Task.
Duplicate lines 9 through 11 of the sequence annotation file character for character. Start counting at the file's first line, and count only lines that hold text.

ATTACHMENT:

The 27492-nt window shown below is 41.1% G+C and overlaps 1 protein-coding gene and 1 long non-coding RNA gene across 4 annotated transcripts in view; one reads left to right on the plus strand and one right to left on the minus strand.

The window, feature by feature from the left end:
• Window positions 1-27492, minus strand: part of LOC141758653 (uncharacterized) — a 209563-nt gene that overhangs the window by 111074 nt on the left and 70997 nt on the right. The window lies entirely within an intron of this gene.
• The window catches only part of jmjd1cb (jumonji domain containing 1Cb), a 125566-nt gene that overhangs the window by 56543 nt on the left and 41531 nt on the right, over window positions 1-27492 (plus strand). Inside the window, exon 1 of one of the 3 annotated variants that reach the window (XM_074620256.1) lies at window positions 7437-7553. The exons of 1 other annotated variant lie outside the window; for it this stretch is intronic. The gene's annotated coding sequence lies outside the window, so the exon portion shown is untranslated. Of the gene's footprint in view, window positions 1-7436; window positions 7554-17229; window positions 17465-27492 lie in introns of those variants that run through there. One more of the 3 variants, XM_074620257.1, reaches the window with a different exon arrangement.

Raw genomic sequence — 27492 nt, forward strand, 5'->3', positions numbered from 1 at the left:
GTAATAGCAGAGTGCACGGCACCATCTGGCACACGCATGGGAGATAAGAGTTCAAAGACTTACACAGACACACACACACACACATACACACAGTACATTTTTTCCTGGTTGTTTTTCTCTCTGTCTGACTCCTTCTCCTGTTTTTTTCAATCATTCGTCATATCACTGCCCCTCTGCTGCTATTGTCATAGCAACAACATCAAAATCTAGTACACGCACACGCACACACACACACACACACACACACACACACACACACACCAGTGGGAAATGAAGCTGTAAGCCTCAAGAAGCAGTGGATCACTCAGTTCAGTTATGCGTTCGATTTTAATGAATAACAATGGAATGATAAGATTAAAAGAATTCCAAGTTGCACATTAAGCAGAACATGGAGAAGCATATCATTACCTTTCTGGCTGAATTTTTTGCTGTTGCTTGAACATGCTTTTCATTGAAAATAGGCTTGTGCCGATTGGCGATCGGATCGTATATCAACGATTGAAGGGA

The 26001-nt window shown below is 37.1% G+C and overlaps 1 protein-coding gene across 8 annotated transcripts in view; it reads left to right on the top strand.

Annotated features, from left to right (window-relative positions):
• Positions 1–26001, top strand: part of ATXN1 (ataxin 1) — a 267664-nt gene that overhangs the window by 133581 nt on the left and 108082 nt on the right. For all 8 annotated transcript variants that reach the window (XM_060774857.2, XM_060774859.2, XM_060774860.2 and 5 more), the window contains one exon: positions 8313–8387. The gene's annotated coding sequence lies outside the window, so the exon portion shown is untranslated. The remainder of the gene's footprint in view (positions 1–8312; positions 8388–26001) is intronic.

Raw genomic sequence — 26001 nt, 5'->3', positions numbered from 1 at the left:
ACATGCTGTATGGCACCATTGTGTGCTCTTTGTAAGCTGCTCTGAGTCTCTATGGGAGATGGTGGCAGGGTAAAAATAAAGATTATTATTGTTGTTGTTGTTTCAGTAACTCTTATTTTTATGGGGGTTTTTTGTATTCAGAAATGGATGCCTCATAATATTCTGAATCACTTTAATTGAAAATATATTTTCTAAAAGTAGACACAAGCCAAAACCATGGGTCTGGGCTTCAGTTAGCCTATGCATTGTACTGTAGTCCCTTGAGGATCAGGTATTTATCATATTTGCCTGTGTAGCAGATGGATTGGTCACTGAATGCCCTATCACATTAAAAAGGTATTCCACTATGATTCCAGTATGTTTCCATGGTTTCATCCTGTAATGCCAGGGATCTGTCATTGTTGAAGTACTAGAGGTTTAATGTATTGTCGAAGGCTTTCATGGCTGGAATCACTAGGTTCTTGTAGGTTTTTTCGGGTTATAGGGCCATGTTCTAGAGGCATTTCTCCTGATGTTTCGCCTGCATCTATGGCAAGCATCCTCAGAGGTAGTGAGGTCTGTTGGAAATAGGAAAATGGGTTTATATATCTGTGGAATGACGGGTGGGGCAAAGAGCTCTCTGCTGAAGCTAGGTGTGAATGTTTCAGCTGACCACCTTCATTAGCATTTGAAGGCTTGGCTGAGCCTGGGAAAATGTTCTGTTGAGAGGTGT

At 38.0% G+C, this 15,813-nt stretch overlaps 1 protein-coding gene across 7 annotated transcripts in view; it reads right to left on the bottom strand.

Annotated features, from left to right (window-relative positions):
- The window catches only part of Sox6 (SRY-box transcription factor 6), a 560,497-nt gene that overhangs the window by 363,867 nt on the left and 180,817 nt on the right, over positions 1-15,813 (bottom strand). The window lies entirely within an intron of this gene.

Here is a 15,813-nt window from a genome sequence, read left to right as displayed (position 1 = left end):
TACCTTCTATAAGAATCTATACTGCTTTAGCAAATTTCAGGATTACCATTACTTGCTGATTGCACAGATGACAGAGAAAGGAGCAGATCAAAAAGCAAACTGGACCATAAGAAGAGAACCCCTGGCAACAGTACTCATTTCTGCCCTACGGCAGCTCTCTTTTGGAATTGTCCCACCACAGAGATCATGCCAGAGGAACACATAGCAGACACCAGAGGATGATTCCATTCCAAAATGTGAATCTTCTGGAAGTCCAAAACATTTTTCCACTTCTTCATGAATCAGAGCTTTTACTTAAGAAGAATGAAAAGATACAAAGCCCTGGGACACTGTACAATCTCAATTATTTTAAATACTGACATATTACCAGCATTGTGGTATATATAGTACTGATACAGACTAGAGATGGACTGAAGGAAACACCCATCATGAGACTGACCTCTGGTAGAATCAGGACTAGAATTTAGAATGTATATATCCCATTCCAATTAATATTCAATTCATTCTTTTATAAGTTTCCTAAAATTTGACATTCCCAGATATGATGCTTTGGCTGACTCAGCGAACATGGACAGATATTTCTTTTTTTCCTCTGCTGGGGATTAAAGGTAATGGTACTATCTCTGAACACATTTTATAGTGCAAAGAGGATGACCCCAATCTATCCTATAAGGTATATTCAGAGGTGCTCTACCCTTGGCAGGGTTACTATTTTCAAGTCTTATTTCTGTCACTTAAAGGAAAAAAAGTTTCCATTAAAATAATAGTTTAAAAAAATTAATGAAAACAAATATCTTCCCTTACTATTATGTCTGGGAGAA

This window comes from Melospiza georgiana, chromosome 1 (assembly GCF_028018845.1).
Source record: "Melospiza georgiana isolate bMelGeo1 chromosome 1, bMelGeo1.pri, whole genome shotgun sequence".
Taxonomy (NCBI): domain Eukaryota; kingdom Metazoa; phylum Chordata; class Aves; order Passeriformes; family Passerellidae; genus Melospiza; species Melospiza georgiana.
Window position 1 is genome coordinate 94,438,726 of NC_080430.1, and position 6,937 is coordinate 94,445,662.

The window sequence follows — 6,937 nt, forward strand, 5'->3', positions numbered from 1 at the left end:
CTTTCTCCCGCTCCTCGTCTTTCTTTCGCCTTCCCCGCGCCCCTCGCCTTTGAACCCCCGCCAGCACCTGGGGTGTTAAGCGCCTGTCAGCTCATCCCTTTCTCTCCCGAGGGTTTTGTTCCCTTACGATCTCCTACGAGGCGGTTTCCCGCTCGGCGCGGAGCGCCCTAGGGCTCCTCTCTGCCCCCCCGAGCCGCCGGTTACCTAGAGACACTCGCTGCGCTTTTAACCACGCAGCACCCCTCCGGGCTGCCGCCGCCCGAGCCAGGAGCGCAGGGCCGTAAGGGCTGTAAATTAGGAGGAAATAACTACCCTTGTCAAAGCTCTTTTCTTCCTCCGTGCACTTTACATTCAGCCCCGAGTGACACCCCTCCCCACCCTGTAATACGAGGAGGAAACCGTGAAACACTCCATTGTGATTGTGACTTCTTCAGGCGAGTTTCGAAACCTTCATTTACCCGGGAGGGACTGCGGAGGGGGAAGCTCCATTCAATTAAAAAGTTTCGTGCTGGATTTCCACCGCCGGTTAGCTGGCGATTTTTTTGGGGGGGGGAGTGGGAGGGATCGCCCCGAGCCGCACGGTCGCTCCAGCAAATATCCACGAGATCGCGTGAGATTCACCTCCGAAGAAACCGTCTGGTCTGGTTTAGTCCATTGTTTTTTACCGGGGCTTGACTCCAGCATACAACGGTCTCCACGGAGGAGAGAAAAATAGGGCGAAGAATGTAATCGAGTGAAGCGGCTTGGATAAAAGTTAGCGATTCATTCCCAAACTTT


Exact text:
• Positions 1–26001, top strand: part of ATXN1 (ataxin 1) — a 267664-nt gene that overhangs the window by 133581 nt on the left and 108082 nt on the right. For all 8 annotated transcript variants that reach the window (XM_060774857.2, XM_060774859.2, XM_060774860.2 and 5 more), the window contains one exon: positions 8313–8387. The gene's annotated coding sequence lies outside the window, so the exon portion shown is untranslated. The remainder of the gene's footprint in view (positions 1–8312; positions 8388–26001) is intronic.

Raw genomic sequence — 26001 nt, 5'->3', positions numbered from 1 at the left:
ACATGCTGTATGGCACCATTGTGTGCTCTTTGTAAGCTGCTCTGAGTCTCTATGGGAGATGGTGGCAGGGTAAAAATAAAGATTATTATTGTTGTTGTTGTTTCAGTAACTCTTATTTTTATGGGGGTTTTTTGTATTCAGAAATGGATGCCTCATAATATTCTGAATCACTTTAATTGAAAATATATTTTCTAAAAGTAGACACAAGCCAAAACCATGGGTCTGGGCTTCAGTTAGCCTATGCATTGTACTGTAGTCCCTTGAGGATCAGGTATTTATCATATTTGCCTGTGTAGCAGATGGATTGGTCACTGAATGCCCTATCACATTAAAAAGGTATTCCACTATGATTCCAGTATGTTTCCATGGTTTCATCCTGTAATGCCAGGGATCTGTCATTGTTGAAGTACTAGAGGTTTAATGTATTGTCGAAGGCTTTCATGGCTGGAATCACTAGGTTCTTGTAGGTTTTTTCGGGTTATAGGGCCATGTTCTAGAGGCATTTCTCCTGATGTTTCGCCTGCATCTATGGCAAGCATCCTCAGAGGTAGTGAGGTCTGTTGGAAATAGGAAAATGGGTTTATATATCTGTGGAATGACGGGTGGGGCAAAGAGCTCTCTGCTGAAGCTAGGTGTGAATGTTTCAGCTGACCACCTTCATTAGCATTTGAAGGCTTGGCTGAGCCTGGGAAAATGTTCTGTTGAGAGGTGT